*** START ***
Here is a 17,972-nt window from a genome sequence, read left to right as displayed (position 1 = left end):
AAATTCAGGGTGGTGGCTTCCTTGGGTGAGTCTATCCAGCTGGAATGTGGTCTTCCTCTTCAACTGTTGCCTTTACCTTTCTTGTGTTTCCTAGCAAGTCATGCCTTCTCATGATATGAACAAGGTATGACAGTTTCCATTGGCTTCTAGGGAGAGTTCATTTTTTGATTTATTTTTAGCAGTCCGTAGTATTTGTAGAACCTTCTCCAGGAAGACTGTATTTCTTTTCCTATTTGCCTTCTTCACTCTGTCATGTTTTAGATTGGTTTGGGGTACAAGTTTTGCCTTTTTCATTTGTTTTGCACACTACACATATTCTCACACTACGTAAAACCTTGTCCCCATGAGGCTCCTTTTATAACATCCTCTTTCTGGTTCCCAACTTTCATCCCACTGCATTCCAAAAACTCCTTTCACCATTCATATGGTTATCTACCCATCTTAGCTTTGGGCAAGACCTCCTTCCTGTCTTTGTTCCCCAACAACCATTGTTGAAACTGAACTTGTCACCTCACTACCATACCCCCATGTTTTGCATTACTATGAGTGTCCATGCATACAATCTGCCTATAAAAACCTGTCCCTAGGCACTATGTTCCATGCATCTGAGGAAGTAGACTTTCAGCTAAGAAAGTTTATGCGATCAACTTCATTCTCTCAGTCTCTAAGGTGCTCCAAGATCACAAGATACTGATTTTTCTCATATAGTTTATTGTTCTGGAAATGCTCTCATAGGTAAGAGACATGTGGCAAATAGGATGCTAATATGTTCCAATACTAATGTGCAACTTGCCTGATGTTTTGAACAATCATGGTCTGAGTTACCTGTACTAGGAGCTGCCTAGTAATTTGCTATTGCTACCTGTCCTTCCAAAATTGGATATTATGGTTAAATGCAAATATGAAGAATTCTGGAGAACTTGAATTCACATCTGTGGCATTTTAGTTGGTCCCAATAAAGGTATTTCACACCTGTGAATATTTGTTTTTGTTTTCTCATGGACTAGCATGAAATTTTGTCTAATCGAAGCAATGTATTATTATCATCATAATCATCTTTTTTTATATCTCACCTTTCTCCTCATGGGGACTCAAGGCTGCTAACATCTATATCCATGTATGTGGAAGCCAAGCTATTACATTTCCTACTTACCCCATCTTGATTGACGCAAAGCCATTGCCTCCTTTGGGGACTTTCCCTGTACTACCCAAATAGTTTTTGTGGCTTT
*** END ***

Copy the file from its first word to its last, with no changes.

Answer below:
Here is a 17,972-nt window from a genome sequence, read left to right as displayed (position 1 = left end):
AAATTCAGGGTGGTGGCTTCCTTGGGTGAGTCTATCCAGCTGGAATGTGGTCTTCCTCTTCAACTGTTGCCTTTACCTTTCTTGTGTTTCCTAGCAAGTCATGCCTTCTCATGATATGAACAAGGTATGACAGTTTCCATTGGCTTCTAGGGAGAGTTCATTTTTTGATTTATTTTTAGCAGTCCGTAGTATTTGTAGAACCTTCTCCAGGAAGACTGTATTTCTTTTCCTATTTGCCTTCTTCACTCTGTCATGTTTTAGATTGGTTTGGGGTACAAGTTTTGCCTTTTTCATTTGTTTTGCACACTACACATATTCTCACACTACGTAAAACCTTGTCCCCATGAGGCTCCTTTTATAACATCCTCTTTCTGGTTCCCAACTTTCATCCCACTGCATTCCAAAAACTCCTTTCACCATTCATATGGTTATCTACCCATCTTAGCTTTGGGCAAGACCTCCTTCCTGTCTTTGTTCCCCAACAACCATTGTTGAAACTGAACTTGTCACCTCACTACCATACCCCCATGTTTTGCATTACTATGAGTGTCCATGCATACAATCTGCCTATAAAAACCTGTCCCTAGGCACTATGTTCCATGCATCTGAGGAAGTAGACTTTCAGCTAAGAAAGTTTATGCGATCAACTTCATTCTCTCAGTCTCTAAGGTGCTCCAAGATCACAAGATACTGATTTTTCTCATATAGTTTATTGTTCTGGAAATGCTCTCATAGGTAAGAGACATGTGGCAAATAGGATGCTAATATGTTCCAATACTAATGTGCAACTTGCCTGATGTTTTGAACAATCATGGTCTGAGTTACCTGTACTAGGAGCTGCCTAGTAATTTGCTATTGCTACCTGTCCTTCCAAAATTGGATATTATGGTTAAATGCAAATATGAAGAATTCTGGAGAACTTGAATTCACATCTGTGGCATTTTAGTTGGTCCCAATAAAGGTATTTCACACCTGTGAATATTTGTTTTTGTTTTCTCATGGACTAGCATGAAATTTTGTCTAATCGAAGCAATGTATTATTATCATCATAATCATCTTTTTTTATATCTCACCTTTCTCCTCATGGGGACTCAAGGCTGCTAACATCTATATCCATGTATGTGGAAGCCAAGCTATTACATTTCCTACTTACCCCATCTTGATTGACGCAAAGCCATTGCCTCCTTTGGGGACTTTCCCTGTACTACCCAAATAGTTTTTGTGGCTTT